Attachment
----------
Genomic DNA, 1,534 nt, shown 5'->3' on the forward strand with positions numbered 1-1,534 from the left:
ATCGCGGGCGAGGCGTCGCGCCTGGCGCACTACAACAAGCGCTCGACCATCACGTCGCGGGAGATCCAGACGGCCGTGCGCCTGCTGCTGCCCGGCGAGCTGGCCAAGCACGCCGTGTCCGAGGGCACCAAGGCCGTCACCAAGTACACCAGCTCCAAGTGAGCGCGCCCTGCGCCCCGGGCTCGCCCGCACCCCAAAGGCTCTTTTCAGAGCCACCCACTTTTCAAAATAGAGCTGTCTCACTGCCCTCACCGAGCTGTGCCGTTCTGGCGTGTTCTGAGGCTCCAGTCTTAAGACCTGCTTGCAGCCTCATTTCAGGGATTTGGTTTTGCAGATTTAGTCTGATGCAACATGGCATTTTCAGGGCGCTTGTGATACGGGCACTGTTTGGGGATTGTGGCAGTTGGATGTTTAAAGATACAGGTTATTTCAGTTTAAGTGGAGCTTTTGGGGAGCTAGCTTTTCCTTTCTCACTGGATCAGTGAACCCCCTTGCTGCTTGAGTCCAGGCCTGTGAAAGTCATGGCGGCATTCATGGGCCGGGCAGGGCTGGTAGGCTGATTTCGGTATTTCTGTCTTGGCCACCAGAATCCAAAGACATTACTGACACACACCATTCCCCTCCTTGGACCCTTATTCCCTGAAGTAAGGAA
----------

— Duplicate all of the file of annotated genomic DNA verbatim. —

Genomic DNA, 1,534 nt, shown 5'->3' on the forward strand with positions numbered 1-1,534 from the left:
ATCGCGGGCGAGGCGTCGCGCCTGGCGCACTACAACAAGCGCTCGACCATCACGTCGCGGGAGATCCAGACGGCCGTGCGCCTGCTGCTGCCCGGCGAGCTGGCCAAGCACGCCGTGTCCGAGGGCACCAAGGCCGTCACCAAGTACACCAGCTCCAAGTGAGCGCGCCCTGCGCCCCGGGCTCGCCCGCACCCCAAAGGCTCTTTTCAGAGCCACCCACTTTTCAAAATAGAGCTGTCTCACTGCCCTCACCGAGCTGTGCCGTTCTGGCGTGTTCTGAGGCTCCAGTCTTAAGACCTGCTTGCAGCCTCATTTCAGGGATTTGGTTTTGCAGATTTAGTCTGATGCAACATGGCATTTTCAGGGCGCTTGTGATACGGGCACTGTTTGGGGATTGTGGCAGTTGGATGTTTAAAGATACAGGTTATTTCAGTTTAAGTGGAGCTTTTGGGGAGCTAGCTTTTCCTTTCTCACTGGATCAGTGAACCCCCTTGCTGCTTGAGTCCAGGCCTGTGAAAGTCATGGCGGCATTCATGGGCCGGGCAGGGCTGGTAGGCTGATTTCGGTATTTCTGTCTTGGCCACCAGAATCCAAAGACATTACTGACACACACCATTCCCCTCCTTGGACCCTTATTCCCTGAAGTAAGGAA